This will make it three posts on Wal-Mart’s recent problems in Chongqing regarding the decision by the local government there to temporarily shut down 13 stores because of a food labeling problem. Now that the stores are back open, one would expect that everything is back to normal and the press attention would cease. But no, there seems to be a lingering belief that Wal-Mart was the victim here, punished unfairly because it is a foreign company.
It’s the tone of these articles that tell the story, like this one in The Economist:
Wal-Mart, an American supermarket chain, has been having a tough time recently in China, one of its fastest growing markets. On October 25th it reopened 13 stores in the south-western region of Chongqing which were closed for two weeks as punishment for mislabelling a pork product. Chinese officials have recently had a pang of food-safety conscience, and a big foreign firm has offered an easy target.
I wrote about this first on October 10, posing the question why Wal-Mart’s punishment was so severe given the comparatively harmless violation of mislabeling normal pork as organic meat. The possible explanations I cited included a get-tough campaign on food-related violations, the longstanding poor relationship between Wal-Mart and the local authorities in Chongqing, and the retailer’s status as a foreign-invested enterprise. I stated up front that I did not know the answer to the question I threw out.
My second post, on October 19, was a rant against a ridiculous exercise in China bashing masquerading as a news article on the Wal-Mart story that ran in the Wall Street Journal. In that article, the (unsupported) assumption was that Wal-Mart had been singled out chiefly because of its foreign company status.
I get the feeling that this is the memory we will be left with, and when folks look back on this mini-scandal in later years, the ‘Wal-Mart as foreign victim’ angle will be paramount. Demagoguery from the usual domestic suspects aren’t helping to stoke these fears, by the way, irrelevant though this commentary may be.
We’ve seen this sort of thing before of course. When Chinese wish to cite an example of American protectionism, they often use Huawei’s unsuccessful bid for equity in 3COM in 2008; similarly, when foreigners bring up incidents of Chinese protectionism, Coca-Cola’s failed acquisition of Huiyuan that same year is commonly listed. In both instances, protectionism was never more than speculation, never proven.
If Wal-Mart’s green pork scandal ultimately ends up on the list of protectionist horror stories, it would be a shame. Since the time I wrote my first post on this a few weeks ago, the details that have emerged about Wal-Mart’s problems in Chongqing have, if anything, reinforced the theory that the U.S. retailer brought a lot of this trouble on itself. Reuters has some of the uncomfortable background facts:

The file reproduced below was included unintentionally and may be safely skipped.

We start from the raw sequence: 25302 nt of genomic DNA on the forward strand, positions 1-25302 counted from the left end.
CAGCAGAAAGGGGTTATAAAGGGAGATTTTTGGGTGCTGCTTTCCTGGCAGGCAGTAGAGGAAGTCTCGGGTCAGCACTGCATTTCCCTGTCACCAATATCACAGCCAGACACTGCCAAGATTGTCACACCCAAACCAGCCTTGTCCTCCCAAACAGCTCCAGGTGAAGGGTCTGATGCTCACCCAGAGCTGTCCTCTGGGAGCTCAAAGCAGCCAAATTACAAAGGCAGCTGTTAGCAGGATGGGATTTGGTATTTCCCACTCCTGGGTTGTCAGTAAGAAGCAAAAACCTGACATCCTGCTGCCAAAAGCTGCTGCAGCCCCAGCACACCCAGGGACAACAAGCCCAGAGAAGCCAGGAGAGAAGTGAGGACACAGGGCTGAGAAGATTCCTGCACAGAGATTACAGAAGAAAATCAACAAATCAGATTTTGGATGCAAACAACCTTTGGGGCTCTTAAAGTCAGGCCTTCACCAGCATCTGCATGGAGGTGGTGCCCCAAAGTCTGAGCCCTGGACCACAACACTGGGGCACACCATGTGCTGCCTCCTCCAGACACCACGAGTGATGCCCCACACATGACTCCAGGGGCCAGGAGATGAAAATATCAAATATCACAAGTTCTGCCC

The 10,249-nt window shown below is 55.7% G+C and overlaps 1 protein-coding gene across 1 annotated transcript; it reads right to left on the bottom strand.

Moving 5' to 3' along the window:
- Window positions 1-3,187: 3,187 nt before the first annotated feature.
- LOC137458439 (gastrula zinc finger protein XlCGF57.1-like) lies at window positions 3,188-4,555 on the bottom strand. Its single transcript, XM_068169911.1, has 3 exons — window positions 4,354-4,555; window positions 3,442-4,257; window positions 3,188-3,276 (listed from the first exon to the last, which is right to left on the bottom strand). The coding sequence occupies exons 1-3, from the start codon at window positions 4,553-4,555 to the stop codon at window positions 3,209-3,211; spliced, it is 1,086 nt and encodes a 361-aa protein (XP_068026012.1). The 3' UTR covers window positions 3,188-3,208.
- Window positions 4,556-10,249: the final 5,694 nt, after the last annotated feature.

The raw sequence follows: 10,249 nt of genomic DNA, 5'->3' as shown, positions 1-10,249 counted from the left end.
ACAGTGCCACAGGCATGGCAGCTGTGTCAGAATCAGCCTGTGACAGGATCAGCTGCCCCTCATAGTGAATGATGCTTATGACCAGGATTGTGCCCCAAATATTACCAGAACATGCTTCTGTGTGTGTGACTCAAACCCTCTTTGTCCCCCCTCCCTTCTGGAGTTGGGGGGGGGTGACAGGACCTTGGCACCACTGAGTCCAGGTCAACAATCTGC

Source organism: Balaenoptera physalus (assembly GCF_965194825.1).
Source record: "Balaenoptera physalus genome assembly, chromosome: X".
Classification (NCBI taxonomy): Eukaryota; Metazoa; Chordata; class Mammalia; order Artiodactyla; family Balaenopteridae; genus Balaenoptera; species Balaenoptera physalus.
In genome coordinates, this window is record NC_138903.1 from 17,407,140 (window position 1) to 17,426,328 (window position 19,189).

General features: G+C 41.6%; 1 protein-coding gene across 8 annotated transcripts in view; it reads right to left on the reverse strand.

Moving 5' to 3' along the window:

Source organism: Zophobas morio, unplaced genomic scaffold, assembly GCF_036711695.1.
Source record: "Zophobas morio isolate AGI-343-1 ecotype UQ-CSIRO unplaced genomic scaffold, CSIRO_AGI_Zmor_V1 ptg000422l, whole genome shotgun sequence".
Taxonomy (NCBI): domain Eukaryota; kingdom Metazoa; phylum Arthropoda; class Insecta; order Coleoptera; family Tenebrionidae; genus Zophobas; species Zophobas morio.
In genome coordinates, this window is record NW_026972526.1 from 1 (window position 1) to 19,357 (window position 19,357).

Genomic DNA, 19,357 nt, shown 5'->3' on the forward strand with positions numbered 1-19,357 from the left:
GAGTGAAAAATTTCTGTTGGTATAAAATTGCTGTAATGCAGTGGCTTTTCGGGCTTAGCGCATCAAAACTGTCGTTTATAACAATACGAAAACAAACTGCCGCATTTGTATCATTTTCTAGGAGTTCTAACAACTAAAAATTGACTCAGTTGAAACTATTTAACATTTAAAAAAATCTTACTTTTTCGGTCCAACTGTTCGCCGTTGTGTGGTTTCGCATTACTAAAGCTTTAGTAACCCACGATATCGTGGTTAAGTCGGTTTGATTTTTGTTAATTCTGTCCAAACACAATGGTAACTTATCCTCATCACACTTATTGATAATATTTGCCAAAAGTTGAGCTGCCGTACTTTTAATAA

The Chongqing administration had already cited Wal-Mart stores 20 times in the past five years for violations ranging from food sold past expiration dates to selling products that were deemed “substandard,” including washing machines, television sets and women’s clothing.
[ . . . ]
Deciding it had a case, the AIC called in the police and expanded the probe. Authorities found that 12 of Wal-Mart’s 13 stores in Chongqing were selling mislabeled organic pork.
To the AIC, that was the last straw.
“Many times we sent our opinions and sent them notices,” Zhao said. “They never explained anything to us clearly.”
AIC investigators then delved into Wal-Mart’s inventory books.
“As the No.1 retailer, their management has been perfected,” Zhao said. “They can track anything.”
Investigators traced the organic pork to a local meat supplier called Gaojin. Interviewing employees at Gaojin, the numbers didn’t add up.
Investigators worked out that of more than 78,500 kilograms of pork sold in Walmart stores since January 2010 as organic, only 15,000 kg, or 19 percent, was organic meat.
“They sold more than 600,000 yuan ($95,240) worth of false organic pork,” Zhao said. “That’s consumer fraud.”
Thirteen stores and a lot of product. Doesn’t look so good, particularly for company that prides itself on inventory control. Yes, the AIC came down hard on Wal-Mart in this case, but again, given their history and the current food safety campaign, this does not appear to be a sinister pogrom against foreigners.
Prediction: if I do a keyword search on “China” “foreign investment” and “protectionism” one or two years from now, I will get more than a few hits about Wal-Mart and organic meat.
Update: Just saw this article in Bloomberg: “China’s New Protectionism.” Supports my overall point quite well I think.